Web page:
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A Denes fuss way back then

PUBLISHED: 10:49 08 August 2008 | UPDATED: 21:02 05 July 2010

LAST month, we turned the clock back on the North Denes in Lowestoft after it was revealed that camping would be returning to the rundown area of seafront land.

LAST month, we turned the clock back on the North Denes in Lowestoft after it was revealed that camping would be returning to the rundown area of seafront land.

We took a look at the history of the former council-run caravan park and saw how it grew dramatically in size, reaching 500 pitches in 1984, before its demise.

Now, we take a look at the much-debated site's pre-20th century history after Malcolm Andrews discovered an article from 1887 stating that the Gunton Hills and the Denes were for sale.

A letter in the Lowestoft Weekly News on November 12, 1887, said: “The question of preserving Gunton Hills and the Denes for the free uninterrupted use of the public must not be allowed to rest. What would Lowestoft people think if one fine day they read the announcement in the papers that this land had been sold to a speculating builder from London?

“The matter is a serious one and presses for immediate consideration by the municipal authorities. The land is on

the market and may be sold any day.

“It would destroy half the charm of Lowestoft if the Denes passed into the hands of people who cared nothing for the public sentiment.”

Taking up the story, Mr Andrews said: “The first portion of Gunton Denes was bought by the town in 1890/91. The council was then concerned about development which was taking place on the clifftop and wanted to put a stop to it so that the Denes should remain a public open space.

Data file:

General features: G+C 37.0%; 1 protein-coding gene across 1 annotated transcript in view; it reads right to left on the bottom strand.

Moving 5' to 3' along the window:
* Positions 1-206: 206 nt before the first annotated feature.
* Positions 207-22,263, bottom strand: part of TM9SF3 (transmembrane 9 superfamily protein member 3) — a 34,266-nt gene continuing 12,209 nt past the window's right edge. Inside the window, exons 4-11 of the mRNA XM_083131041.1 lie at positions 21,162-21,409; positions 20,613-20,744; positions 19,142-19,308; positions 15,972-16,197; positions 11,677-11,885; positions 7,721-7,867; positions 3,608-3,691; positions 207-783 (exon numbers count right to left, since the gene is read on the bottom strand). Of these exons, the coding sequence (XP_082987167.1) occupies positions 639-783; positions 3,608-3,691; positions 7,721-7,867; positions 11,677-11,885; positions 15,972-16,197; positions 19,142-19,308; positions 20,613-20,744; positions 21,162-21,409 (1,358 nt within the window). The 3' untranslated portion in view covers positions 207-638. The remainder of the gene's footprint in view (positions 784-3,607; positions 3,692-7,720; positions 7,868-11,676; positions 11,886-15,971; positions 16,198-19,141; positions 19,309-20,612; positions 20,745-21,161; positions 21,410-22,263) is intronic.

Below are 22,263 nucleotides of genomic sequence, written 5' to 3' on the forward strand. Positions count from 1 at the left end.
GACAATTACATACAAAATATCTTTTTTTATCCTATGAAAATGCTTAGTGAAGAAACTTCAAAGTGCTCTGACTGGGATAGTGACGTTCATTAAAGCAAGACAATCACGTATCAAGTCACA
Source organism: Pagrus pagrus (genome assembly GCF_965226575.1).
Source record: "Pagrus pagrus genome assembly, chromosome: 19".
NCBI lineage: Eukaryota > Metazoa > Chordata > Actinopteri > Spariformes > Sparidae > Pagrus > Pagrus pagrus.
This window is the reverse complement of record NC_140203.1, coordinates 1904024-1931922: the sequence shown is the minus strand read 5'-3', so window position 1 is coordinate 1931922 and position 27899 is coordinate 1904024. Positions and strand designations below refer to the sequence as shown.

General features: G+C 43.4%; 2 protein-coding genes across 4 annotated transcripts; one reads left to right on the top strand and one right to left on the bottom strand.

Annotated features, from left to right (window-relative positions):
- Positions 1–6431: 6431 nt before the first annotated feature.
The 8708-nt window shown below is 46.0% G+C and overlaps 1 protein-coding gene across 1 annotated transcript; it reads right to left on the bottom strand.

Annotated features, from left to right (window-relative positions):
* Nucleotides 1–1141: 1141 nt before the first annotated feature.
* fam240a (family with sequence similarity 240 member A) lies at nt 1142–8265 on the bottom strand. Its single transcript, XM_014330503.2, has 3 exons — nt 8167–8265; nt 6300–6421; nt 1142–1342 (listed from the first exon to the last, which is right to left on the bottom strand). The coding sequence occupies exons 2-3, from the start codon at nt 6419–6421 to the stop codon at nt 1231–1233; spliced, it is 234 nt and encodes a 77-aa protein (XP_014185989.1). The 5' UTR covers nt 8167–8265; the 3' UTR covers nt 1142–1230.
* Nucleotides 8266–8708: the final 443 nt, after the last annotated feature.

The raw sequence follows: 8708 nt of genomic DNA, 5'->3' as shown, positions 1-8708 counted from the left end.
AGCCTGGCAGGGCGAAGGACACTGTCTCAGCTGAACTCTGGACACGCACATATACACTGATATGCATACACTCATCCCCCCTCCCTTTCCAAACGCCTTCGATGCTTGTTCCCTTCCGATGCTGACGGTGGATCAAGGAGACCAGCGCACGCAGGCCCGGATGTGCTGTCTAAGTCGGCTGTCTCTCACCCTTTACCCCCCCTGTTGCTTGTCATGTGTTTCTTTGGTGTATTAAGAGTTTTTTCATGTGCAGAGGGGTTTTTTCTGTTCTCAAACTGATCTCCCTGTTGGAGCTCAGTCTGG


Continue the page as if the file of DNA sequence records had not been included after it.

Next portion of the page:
“A local government board, which held an inquiry into the matter at that time, was told that one of Lowestoft's most attractive features had been its proximity to Gunton Cliffs and Gunton Denes, which have always been unenclosed and open to the public.”

The land would continue to cause controversy when another row flared up regarding a plan to enclose part of the land to lay out the Denes cricket ground.

“This went ahead, but 1898 plans by developers to build houses on the slopes and foot of the cliff were overcome.

“This was only settled when the council bought the 16 acres of land for the princely sum of £26, a condition being that no buildings other than ornamental shelters should be erected on it.”


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